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From The Archives: Combine-Mounted Planter
No farm writer in the country has written more stories about "made it myself" ideas born in farm workshops that C.F. Marley of Nokomis, Ill. He's been making the rounds to innovative farm shops for nearly 50 years and he's produced so much work for all the national farm magazines, that his story archives are now on file at the University of Illinois. (To see them, contact the University Archives at Urbana, Ill., at 217-333-0798.)
  Recently, C.F. was going through stories ready to go into the archives when he spotted these photos of an Illinois farmer who mounted a planter on his combine. Here's what he remembers about it.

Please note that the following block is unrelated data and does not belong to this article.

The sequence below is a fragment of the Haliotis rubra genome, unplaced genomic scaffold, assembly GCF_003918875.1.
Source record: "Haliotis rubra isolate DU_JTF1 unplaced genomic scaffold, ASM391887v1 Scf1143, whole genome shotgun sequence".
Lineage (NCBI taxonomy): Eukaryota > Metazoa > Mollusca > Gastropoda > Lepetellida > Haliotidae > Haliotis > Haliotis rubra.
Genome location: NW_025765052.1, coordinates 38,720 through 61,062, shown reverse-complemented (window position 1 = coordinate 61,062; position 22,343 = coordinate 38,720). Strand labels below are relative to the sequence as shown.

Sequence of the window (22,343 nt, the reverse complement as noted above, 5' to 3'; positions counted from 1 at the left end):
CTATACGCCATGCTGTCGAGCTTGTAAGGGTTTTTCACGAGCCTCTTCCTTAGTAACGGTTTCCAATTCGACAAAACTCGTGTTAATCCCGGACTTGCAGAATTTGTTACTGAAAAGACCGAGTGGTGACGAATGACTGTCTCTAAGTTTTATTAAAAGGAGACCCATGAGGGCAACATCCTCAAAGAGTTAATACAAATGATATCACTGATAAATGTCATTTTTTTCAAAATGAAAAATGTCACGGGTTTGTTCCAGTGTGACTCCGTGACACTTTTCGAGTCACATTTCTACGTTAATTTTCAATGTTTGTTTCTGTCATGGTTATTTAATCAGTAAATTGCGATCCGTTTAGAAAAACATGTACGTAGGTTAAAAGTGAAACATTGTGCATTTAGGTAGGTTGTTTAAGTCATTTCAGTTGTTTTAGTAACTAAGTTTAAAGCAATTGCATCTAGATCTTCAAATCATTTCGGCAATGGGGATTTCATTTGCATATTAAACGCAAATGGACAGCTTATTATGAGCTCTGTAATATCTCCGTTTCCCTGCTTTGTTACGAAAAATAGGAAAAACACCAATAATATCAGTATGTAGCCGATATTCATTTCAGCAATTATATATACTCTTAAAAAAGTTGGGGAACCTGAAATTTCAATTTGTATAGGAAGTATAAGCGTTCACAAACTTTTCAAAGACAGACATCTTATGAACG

"Owen Hilvety of Moweaqua, Ill., was an innovative farmer who was always coming up with a faster, better way to handle farm jobs. He died a few years ago but some of his ideas would still make good stories today," says Marley.
  "In the early 1970's, he told me he had come up with a way to plant soybeans as he harvested small grains. He wanted to double crop beans. The combine-mounted planter let him avoid the need to make a separate trip through the field with a planter," says Marley.
  "He mounted four White planter units on a toolbar that ran under the back of his International combine. The seed boxes mounted up by the grain tank. He used individual air-powered units - one per row - to pull seed out and blow it to the row units. A seed monitor mounted up by the cab. A hydraulic lever at the back of the combine raised and lowered the toolbar as needed."

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1999 - Volume #23, Issue #4